The necessity of the Internet for essential services and business

Covid-19 has had an unparalleled impact on societies and economies worldwide. Nearly instantaneously, the Internet has become a life line that links us to the outside world. We depend on it to work, to go to school, and connect with family and friends. It has become our primary source of information and entertainment during extended lockdown periods across the globe. Consequently, the adoption rates of many technologies, apps and platforms will accelerate in the future as people have become more digitally minded and embraced technology while working from home.  

More people are using the video-conferencing software Zoom in the first two months of 2020 than in all of 2019. Cloudflare, a US company providing network infrastructure to businesses around the world reports that its Internet traffic increased by around a quarter in many major cities between January and late March 2020.  

The role the Internet is playing in connecting people in these days of social distancing is evidenced by how social media users are utilising WhatsApp, Facetime, or Facebook messenger to stay connected. 

In addition to regular emails and supplementary WhatsApp groups, businesses are using Skype, Microsoft Teams,Zoom, etc. to both stay connected and coordinate tasks with colleagues. Some have a conference call once a day to check-in with each other and plan their work for the day. While it may be argued that office calls can also be conducted over audio calls, video conferencing is preferred as a closer replacement of face to face meetings.  

The necessity of the Internet was apparent following President Ramaphosa’s address on 23 March when a Debt Relief Fund was launched to help alleviate the harsh economic impact on all small, micro and medium enterprises (SMMEs) and they had to apply for relief on existing debts and payments online.  

Despite these measures Bernard Swanepoel, Executive Director of Small Business Institute states: “Small business needs to rethink their business model. They also need to rethink their dependency on big business and government”. Consequently, businesses are using the Internet to stay connected with customers and maintain awareness of services that cannot be rendered during the lockdown. Maintaining visibility to customers during this time is crucial. 

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Community groups on Facebook and WhatsApp are ideal channels to remind consumers of products and services. Specifically, social media can be used to create unique and compelling content for customers by, for example, using the right keywords to help gain traction. People are hungry for quality content because they are spending more time behind computer screens and on smartphones.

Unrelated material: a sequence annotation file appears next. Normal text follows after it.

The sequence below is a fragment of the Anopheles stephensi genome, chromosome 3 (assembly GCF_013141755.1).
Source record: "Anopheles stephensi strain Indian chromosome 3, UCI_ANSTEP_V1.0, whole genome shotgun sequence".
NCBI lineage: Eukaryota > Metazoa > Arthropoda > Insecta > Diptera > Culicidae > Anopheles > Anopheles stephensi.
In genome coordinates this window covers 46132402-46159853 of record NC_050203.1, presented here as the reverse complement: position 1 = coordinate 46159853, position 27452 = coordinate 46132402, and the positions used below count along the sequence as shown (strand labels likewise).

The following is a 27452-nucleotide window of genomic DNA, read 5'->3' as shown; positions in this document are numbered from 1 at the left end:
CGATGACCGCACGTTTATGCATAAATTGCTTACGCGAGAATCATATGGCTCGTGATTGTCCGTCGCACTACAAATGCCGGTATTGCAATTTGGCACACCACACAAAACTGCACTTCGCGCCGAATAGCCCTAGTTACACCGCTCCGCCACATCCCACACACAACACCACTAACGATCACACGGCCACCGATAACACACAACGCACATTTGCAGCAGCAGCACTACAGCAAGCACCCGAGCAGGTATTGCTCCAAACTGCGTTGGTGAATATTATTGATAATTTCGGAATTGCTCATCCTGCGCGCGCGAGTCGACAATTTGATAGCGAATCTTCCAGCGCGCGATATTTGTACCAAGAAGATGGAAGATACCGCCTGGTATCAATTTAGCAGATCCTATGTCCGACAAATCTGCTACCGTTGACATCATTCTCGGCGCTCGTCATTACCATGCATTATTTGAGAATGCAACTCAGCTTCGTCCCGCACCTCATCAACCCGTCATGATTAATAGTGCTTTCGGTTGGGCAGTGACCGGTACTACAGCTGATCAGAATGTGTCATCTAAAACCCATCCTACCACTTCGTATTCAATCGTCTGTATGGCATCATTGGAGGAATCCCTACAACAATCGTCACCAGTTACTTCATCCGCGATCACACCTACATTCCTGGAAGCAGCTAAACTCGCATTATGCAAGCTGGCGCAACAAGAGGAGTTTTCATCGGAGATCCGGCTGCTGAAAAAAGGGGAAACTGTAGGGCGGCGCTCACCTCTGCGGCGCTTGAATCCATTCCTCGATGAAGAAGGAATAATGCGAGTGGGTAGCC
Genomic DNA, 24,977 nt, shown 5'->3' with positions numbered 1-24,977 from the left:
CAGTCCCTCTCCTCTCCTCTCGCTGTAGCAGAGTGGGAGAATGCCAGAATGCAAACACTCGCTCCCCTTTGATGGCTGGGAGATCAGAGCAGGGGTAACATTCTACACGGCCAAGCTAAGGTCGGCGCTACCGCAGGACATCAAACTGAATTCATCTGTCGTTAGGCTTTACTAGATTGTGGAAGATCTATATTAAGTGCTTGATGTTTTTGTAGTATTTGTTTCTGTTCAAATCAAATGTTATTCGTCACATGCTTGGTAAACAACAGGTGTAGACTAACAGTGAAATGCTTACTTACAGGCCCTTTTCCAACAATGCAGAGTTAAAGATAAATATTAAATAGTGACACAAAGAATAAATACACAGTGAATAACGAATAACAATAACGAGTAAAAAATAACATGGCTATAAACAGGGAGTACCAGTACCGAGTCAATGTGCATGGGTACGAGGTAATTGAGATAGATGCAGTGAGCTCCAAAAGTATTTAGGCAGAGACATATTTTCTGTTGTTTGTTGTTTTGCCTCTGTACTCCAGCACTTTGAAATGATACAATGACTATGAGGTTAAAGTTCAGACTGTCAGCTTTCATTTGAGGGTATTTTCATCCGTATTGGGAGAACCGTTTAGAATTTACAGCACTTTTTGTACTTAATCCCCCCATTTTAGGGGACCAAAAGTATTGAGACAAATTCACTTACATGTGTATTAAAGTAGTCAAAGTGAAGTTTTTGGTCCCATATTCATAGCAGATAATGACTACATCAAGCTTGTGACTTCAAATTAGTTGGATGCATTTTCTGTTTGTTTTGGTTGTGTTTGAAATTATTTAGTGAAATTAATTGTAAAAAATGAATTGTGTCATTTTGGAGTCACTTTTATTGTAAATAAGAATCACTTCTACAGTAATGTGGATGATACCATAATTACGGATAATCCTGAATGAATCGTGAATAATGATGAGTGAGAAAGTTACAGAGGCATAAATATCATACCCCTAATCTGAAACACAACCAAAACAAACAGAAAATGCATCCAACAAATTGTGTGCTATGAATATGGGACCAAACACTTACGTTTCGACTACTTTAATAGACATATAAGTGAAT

Services of small and medium business are augmented through the Internet and several fitness and wellness instructors started leveraging digital platforms to run classes. Video conferencing tools like Zoom, Skype, Skype For Business, Discord and Google Hangouts, are also used for therapy and coaching sessions. 

Google Classroom has also gained more users, as schools around the world have turned to online learning. eLearning has also been integrated into many mainstream courses at tertiary levels. For example, Learning Management Systems (LMSs) such as Moodle, a-flexible and open source is utilised by universities and colleges to foster interaction, inquiry and collaboration. 

The Internet is also used very successfully by doctors and patients to keep in touch during this time of reduced contact. Consultants and sales representatives are equally using networks such as LinkedIn to collaborate and continue rendering services. Additionally, several NGOs and care organisations use social media platforms for appeals to assist with food parcels and the distribution of care packages.  

One may ask how the Internet is coping with the covid-19 crisis that is driving its biggest expansion in years. Although understandable signs of strain of slow Wi-Fi, websites that will not load or video calls that cut out, experts agree that the Internet is doing just fine.  

To accommodate the spike in Internet demand, video-streaming companies such as Netflix, YouTube, Facebook, and the newly launched Disney+, cut the picture quality of streamed video in Europe to avoid adding to the strain. However, Netflix and Equinix with presence in 200 data centres around the world, are upgrading. For example, Equinix is upgrading its traffic capacity from 10 to 100 gigabytes in a matter of weeks, although planned for a year or two prior to the pandemic.  

In South Africa, where millions of people can access the Internet only via mobile phones, the government is relaxing regulations to allow network operators to roll out cheap or even free data plans. It is also opening sections of the radio spectrum previously reserved for TV to Internet traffic.  

The Coronavirus pandemic has forced everyone into self-isolation and the Internet has become the mainstay for the majority of South Africans as a primary mode of communication. 

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